The Cask of Amontillado is a short story that was written by an author known as Edgar Allan Poe. Mr. Poe was a renowned writer, editor and a very good poet. He was among the earliest writers of the short stories in America. His writings were majorly based on horror, crime and detective works. Being a poet, Poe usually used literature elements a lot in his writings and these included majorly Irony and persuasion. In his book The Cask of Amontillado, he dominantly used irony in his writing in order to bring out the lesson about greed and revenge.
Sweet (331) observes that in his book “The Cask of Amontillado”, Allan Poe introduces us to Montresor, a character who is out for revenge. Montresor seems to have no other interest other than exacting revenge. He seeks to do this with impunity. He never gives a clear reason as to why Fortunato should be punished. He only states that Fortunato has caused him “a thousand injuries” Because of his rage and desire for revenge, Montresor has got pland of burying his foe alive. He goes on to launch his plans and while doing this, he smiles at his victim all the time. He does this because he thinks and believes that the sacrifice of Fortunato will bring him an amazing reward. Fortunato’s burial represses the wicked nature of Montresor. The reward Montresor gets from this is salvation. In his story, Allan Poe’s theme is of a man who is looking for salvation, and he thinks he will find it in repression. Allan Poe uses irony to develop this theme.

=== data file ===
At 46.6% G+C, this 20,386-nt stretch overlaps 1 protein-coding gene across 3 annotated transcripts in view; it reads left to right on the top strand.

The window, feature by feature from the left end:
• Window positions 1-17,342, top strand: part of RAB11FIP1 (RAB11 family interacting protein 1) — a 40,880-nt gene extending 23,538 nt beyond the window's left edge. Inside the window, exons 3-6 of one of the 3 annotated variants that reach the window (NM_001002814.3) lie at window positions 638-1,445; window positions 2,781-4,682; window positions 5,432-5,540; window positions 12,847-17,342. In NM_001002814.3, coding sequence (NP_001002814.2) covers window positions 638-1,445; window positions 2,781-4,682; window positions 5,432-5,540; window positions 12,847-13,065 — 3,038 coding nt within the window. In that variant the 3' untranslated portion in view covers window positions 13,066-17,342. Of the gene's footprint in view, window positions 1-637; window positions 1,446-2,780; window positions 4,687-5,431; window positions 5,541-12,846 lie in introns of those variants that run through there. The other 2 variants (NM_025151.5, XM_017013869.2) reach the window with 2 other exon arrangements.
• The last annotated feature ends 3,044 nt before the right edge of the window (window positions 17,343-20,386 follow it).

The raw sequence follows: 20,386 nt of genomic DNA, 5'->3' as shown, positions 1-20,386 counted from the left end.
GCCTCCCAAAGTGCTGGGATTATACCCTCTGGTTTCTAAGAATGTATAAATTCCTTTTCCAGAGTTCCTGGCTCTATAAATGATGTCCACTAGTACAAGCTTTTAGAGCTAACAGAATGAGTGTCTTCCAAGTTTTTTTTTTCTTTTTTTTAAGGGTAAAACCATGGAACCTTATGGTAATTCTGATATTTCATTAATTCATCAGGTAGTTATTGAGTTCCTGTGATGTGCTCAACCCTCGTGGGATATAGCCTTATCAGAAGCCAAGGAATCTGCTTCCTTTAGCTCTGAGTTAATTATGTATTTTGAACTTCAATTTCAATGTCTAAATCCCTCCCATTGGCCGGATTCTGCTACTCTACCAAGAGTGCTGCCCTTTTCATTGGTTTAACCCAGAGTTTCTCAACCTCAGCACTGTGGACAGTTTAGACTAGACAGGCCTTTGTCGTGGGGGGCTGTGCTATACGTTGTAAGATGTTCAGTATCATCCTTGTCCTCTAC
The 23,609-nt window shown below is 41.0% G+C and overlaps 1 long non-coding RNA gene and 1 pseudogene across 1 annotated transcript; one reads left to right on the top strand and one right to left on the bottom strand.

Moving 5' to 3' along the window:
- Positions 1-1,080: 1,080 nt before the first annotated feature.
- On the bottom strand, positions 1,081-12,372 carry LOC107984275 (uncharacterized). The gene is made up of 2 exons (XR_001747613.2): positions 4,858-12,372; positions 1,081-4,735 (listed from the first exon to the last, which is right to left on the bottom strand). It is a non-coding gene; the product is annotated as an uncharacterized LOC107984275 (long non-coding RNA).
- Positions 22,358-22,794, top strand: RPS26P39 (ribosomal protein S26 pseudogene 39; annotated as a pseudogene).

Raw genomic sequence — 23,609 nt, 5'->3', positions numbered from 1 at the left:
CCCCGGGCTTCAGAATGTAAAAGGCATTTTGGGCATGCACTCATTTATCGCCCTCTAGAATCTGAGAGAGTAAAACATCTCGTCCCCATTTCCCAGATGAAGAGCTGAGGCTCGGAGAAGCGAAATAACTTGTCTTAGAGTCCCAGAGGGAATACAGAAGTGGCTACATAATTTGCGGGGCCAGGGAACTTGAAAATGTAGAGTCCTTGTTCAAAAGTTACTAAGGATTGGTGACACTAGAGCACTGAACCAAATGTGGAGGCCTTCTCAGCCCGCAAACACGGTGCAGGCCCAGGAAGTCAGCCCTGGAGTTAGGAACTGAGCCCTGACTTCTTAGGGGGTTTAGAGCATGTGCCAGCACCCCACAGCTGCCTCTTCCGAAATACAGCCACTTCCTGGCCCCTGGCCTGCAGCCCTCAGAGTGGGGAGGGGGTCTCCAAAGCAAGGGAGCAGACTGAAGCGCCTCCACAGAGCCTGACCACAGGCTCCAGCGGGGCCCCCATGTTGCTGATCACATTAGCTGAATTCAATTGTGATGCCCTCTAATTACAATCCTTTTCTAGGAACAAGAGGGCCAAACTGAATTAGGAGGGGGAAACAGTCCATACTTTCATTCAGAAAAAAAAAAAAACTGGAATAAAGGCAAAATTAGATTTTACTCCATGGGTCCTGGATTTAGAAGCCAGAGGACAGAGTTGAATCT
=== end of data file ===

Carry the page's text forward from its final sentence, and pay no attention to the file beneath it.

Poe’s choice of character name tells a lot in the story. Fortunato and Montresor are two opposite aspects of a single personality. Fortunato is a name that has been coined to a pun from the word fortune. Thus, his side of Montresor is a sylmol for fortune. Ironically, Montresor’s drive to repress him springs up out of his disagreement with ‘fortune’ itself. The love of money is the root of all evils (1 Timothy6:9-10). Thus, Montresor’s desire for fortune leads him into destruction. Thus, in order to save his soul from damnation, MOntressor feels the need to repress Fortunato. Ironically, Fortunato’s name bears the translation of the lucky one, but his fate is not so lucky.